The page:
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[The Editors are not responsible for every statement or opinion of their correspondents; at the same time, their object is to open the pages of their Magazine to those only, who seek the real good of that Protestant Church with which it is in connexion.]

To the Editor of the Christian Guardian. DEAR SIR,-We are just closing one year, and are on the verge of entering upon another period of time.

Should the reader, and writer, of this be spared through another year, circumstances, the most unlooked for, may befal them, or forebodings and anticipations may be verified. At all events, come what may to ourselves, our Church, or our country, it will be well for us to reflect in what spirit, we are awaiting the unfolding of the Divine purposes, and to lift up our hearts in prayer to God, in dependence upon none but His dear Son, that we may be so led and sustained by the Holy Spirit, that neither pleasantness nor trial may overtake us in a state of mind in which we cannot glorify


None glorify Him but those that know Him, according to the Psalmist's witness." they that know Thy name shall put their trust in Thee;" then we shall indeed do well, or suffer well; for He keepeth the feet of his saints,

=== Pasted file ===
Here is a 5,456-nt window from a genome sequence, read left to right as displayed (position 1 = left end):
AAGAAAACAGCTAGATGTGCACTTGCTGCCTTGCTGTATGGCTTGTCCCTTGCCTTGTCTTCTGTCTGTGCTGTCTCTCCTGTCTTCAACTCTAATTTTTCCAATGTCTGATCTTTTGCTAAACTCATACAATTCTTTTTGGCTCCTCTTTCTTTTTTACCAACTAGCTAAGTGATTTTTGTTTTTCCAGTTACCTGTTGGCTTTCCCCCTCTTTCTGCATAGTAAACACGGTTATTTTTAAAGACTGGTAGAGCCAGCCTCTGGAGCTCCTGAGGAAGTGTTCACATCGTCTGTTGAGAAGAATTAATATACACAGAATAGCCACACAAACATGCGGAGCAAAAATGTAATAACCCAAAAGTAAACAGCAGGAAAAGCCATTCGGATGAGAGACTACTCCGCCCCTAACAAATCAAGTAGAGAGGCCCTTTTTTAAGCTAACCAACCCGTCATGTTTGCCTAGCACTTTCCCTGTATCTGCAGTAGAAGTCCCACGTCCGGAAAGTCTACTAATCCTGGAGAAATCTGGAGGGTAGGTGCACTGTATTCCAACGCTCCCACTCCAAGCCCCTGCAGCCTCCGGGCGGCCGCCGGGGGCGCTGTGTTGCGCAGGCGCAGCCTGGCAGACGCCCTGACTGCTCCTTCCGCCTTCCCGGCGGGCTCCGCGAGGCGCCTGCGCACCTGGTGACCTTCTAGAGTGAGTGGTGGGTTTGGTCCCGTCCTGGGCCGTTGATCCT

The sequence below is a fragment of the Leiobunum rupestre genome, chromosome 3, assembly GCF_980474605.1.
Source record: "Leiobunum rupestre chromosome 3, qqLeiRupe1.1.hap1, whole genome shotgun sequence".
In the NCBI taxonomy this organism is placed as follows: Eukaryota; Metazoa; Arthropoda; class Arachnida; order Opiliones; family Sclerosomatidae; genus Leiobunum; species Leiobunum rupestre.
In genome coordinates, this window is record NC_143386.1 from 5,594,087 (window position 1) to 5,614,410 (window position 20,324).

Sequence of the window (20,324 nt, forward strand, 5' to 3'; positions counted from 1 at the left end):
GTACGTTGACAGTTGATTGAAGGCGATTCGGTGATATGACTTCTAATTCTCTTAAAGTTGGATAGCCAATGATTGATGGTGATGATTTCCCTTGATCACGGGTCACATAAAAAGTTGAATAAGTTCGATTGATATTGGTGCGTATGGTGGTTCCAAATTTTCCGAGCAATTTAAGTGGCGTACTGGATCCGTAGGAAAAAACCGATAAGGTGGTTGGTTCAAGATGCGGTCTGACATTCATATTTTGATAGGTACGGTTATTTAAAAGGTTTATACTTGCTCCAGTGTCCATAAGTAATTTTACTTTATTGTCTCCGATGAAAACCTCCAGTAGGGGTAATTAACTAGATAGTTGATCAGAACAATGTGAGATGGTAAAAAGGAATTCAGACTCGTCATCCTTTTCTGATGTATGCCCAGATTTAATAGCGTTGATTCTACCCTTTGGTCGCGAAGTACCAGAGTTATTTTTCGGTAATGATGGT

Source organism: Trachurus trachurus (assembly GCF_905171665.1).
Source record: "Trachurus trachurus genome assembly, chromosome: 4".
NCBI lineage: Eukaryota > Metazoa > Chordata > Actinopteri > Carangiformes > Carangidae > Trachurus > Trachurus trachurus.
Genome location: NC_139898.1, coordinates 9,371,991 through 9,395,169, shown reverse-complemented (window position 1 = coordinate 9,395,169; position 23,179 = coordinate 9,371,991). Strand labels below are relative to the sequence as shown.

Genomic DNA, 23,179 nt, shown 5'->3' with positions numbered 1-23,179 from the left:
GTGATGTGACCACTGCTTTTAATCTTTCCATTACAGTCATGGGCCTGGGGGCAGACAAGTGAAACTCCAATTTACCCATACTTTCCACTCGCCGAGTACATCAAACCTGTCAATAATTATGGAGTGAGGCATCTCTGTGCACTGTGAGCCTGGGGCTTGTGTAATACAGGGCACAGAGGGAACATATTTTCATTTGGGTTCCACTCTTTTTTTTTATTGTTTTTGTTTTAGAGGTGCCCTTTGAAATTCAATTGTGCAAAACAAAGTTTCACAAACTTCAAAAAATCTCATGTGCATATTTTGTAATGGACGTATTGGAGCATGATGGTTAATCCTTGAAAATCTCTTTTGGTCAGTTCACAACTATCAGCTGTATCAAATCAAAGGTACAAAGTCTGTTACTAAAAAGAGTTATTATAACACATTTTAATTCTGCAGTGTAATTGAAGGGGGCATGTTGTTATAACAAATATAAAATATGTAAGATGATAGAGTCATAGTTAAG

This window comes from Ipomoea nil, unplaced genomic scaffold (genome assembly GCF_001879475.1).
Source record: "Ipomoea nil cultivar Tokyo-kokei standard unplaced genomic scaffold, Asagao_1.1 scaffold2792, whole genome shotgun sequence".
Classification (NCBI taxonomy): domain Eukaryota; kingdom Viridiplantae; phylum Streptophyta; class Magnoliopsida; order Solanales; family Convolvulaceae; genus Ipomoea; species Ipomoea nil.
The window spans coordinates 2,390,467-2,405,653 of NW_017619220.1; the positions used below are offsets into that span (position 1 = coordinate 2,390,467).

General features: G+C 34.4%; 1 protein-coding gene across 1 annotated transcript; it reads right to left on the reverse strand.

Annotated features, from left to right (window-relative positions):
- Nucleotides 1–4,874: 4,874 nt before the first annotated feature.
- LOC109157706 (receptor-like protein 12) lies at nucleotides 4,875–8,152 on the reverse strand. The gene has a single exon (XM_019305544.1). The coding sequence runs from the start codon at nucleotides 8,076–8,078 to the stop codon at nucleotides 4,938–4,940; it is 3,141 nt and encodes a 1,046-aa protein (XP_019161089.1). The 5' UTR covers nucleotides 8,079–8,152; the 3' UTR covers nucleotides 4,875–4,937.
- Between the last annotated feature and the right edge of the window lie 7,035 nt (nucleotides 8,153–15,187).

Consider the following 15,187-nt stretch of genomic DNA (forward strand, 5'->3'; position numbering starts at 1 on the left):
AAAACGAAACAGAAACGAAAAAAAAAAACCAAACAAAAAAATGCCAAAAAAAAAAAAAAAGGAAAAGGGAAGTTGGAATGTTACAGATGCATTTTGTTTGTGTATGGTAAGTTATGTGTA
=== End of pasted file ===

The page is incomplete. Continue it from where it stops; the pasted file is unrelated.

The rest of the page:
and none shall be put to shame that hope in Him.

But what is the year likely to produce? First, It is likely to be a year of much religious conflict. What then is the spirit in which we should prepare for this fight of faith? what the temper of the arms with which we should gird ourselves for the battle?

Let us begin by girding about us the girdle of love-not a spurious charity, but that true evangelical, which follows after peace, while yet it boldly speaks the truth. This should be especially prayed for, striven after, when we contend for the truth against Romish error, in the mass, or in intercourse with individuals, whether by the press or the lips, with those who are of the contrary part.

It is truly afflictive sometimes to read the effusions of some who stand out boldly for the truth. The truth requires for its defence neither wrath nor irony-neither ridicule nor fury. It is often said, that the stander-by at a game of chess sees much more than the actual combatants; and so it most